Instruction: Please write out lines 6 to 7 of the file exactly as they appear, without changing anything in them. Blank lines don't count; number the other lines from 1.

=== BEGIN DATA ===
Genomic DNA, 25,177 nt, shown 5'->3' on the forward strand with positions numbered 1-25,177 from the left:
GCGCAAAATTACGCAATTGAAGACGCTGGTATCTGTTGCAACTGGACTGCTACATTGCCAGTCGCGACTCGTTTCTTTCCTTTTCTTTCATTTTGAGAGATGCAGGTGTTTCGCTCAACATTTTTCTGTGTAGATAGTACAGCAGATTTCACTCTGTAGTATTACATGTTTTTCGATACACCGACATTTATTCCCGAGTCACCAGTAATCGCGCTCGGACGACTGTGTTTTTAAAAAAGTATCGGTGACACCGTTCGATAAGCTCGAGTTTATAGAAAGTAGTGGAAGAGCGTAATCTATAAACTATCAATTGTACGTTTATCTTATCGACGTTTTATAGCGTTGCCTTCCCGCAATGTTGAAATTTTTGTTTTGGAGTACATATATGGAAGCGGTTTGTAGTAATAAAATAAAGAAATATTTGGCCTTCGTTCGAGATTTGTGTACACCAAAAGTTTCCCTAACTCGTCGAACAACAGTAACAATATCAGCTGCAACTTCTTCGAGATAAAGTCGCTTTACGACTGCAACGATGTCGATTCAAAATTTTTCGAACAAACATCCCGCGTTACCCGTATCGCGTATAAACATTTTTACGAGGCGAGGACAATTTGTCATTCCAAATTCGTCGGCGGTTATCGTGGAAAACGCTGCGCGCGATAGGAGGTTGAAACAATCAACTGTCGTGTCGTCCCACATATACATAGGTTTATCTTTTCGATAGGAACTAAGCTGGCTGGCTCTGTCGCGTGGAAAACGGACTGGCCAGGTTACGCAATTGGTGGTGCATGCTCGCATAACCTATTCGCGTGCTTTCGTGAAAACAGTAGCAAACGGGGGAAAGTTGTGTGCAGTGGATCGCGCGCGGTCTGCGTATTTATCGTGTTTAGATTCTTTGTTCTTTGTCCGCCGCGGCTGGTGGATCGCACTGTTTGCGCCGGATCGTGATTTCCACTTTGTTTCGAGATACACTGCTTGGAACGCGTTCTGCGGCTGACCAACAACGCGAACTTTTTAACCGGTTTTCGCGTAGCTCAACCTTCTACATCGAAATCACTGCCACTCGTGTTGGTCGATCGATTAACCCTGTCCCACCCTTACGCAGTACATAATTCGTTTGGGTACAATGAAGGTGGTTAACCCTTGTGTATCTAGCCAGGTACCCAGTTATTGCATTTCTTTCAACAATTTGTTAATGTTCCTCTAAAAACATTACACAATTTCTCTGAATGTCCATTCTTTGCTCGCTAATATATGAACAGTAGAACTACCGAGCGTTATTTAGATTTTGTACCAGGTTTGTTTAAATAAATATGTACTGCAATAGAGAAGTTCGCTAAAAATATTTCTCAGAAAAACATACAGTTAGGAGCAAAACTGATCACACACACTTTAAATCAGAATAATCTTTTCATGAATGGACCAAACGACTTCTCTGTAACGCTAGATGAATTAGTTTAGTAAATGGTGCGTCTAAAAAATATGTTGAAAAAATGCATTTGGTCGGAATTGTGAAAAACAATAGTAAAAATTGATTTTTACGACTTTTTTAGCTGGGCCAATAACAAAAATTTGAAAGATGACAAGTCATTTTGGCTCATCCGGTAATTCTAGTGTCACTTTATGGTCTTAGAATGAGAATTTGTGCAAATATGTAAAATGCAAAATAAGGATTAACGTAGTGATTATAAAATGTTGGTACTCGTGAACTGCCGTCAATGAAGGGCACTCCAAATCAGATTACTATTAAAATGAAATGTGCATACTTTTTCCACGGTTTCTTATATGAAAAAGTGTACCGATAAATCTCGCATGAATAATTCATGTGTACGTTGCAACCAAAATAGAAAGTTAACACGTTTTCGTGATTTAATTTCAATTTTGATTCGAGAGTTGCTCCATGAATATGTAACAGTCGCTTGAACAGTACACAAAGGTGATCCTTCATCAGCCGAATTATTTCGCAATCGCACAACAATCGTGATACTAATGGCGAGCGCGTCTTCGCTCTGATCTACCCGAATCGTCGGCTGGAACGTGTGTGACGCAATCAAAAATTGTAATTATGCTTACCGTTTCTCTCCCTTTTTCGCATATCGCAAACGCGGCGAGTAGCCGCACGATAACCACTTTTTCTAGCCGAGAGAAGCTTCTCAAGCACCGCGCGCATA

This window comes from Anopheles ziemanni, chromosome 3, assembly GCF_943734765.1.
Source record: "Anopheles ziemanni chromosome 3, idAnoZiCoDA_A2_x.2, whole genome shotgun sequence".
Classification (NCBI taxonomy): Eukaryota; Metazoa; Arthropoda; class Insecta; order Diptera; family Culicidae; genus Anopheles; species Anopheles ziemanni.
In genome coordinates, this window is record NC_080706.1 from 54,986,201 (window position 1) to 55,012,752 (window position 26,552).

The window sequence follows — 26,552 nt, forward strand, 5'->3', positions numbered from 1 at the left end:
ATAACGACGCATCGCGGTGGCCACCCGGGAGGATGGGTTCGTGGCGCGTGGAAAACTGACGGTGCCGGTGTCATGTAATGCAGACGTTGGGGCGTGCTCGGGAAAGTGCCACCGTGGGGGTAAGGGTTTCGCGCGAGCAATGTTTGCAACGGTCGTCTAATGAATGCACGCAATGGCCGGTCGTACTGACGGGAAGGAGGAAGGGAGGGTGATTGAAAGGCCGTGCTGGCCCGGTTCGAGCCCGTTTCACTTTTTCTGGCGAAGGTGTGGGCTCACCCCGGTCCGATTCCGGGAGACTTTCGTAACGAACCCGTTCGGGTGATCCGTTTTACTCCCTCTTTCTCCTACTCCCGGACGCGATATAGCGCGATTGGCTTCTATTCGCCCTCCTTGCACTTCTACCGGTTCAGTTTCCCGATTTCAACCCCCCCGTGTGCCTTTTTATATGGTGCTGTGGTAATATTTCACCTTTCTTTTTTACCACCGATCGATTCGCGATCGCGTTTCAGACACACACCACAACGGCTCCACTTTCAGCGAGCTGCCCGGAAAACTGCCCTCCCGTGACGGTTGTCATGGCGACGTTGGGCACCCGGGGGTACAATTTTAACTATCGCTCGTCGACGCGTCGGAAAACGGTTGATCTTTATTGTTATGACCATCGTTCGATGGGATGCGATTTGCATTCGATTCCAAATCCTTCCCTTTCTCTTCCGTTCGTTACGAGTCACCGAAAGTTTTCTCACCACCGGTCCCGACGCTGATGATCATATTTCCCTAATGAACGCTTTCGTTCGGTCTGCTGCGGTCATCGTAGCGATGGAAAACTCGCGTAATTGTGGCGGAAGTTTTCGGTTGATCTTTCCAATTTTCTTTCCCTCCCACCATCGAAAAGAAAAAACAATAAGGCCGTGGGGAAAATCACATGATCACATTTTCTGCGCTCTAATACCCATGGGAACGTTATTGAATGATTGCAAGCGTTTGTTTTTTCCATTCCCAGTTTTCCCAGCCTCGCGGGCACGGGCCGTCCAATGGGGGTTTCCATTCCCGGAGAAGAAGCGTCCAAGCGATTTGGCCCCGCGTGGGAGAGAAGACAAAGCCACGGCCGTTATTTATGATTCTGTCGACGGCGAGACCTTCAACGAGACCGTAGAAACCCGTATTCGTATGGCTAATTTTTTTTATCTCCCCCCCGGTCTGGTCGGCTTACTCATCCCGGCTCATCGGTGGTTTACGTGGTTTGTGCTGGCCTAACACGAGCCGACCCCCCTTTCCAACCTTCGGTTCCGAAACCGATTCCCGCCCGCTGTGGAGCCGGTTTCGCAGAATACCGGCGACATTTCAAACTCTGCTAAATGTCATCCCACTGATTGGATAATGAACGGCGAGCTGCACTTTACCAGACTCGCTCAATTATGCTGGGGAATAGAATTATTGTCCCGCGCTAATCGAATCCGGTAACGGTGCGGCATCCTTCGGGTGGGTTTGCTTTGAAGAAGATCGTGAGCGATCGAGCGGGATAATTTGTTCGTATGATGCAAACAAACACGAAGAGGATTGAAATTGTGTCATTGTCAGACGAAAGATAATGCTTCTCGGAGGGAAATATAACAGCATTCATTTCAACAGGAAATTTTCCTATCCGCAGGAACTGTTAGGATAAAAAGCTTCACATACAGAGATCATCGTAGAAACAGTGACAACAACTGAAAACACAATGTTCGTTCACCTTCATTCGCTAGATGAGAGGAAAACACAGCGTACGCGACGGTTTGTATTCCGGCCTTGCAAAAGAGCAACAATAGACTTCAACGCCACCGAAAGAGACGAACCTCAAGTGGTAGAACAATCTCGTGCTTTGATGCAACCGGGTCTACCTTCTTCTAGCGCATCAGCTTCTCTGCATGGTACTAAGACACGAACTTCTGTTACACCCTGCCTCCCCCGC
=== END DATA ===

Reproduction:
In genome coordinates, this window is record NC_080706.1 from 54,986,201 (window position 1) to 55,012,752 (window position 26,552).

The window sequence follows — 26,552 nt, forward strand, 5'->3', positions numbered from 1 at the left end: